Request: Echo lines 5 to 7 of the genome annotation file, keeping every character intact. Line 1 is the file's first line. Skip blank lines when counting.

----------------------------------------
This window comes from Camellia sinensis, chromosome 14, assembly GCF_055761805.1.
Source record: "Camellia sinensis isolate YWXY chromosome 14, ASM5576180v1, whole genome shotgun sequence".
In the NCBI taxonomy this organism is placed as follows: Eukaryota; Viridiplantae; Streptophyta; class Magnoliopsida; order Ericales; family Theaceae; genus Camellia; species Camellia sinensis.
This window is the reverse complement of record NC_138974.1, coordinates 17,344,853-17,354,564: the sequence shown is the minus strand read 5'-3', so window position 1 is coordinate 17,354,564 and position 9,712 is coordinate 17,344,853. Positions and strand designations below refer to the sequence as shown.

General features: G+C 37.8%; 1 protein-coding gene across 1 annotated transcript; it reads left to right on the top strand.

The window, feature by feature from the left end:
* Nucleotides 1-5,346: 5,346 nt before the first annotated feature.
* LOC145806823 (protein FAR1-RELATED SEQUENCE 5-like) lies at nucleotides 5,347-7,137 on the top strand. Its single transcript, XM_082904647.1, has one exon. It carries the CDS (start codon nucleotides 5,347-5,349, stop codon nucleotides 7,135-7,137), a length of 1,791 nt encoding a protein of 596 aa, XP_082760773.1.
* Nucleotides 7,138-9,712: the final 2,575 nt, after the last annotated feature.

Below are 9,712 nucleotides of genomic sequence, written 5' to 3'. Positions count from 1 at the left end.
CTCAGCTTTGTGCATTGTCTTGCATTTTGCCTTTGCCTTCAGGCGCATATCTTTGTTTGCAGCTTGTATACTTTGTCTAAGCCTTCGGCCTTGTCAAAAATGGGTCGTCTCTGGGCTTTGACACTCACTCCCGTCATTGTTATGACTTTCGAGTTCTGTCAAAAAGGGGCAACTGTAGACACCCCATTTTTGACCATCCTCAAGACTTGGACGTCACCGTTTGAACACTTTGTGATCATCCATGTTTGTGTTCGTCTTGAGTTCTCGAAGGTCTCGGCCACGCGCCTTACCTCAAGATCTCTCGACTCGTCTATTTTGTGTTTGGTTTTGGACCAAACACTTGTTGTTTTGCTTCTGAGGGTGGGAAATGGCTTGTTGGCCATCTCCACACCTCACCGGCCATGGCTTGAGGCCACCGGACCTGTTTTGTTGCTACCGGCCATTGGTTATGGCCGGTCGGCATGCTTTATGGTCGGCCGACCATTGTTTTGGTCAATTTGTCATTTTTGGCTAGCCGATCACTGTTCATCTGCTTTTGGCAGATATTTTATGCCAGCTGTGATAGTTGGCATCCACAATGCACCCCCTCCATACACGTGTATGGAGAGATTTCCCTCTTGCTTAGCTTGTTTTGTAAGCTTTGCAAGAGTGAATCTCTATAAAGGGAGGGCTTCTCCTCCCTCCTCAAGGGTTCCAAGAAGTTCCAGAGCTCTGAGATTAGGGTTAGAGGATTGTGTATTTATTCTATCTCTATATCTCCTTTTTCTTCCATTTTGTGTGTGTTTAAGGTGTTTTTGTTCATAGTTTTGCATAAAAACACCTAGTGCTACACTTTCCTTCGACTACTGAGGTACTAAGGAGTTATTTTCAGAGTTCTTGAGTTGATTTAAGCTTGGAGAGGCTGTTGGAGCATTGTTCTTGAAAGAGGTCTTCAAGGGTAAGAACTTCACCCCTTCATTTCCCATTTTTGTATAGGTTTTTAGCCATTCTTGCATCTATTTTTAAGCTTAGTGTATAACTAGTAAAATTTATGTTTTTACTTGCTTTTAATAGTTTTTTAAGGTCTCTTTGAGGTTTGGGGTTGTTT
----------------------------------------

General features: G+C 37.8%; 1 protein-coding gene across 1 annotated transcript; it reads left to right on the top strand.

The window, feature by feature from the left end:
* Nucleotides 1-5,346: 5,346 nt before the first annotated feature.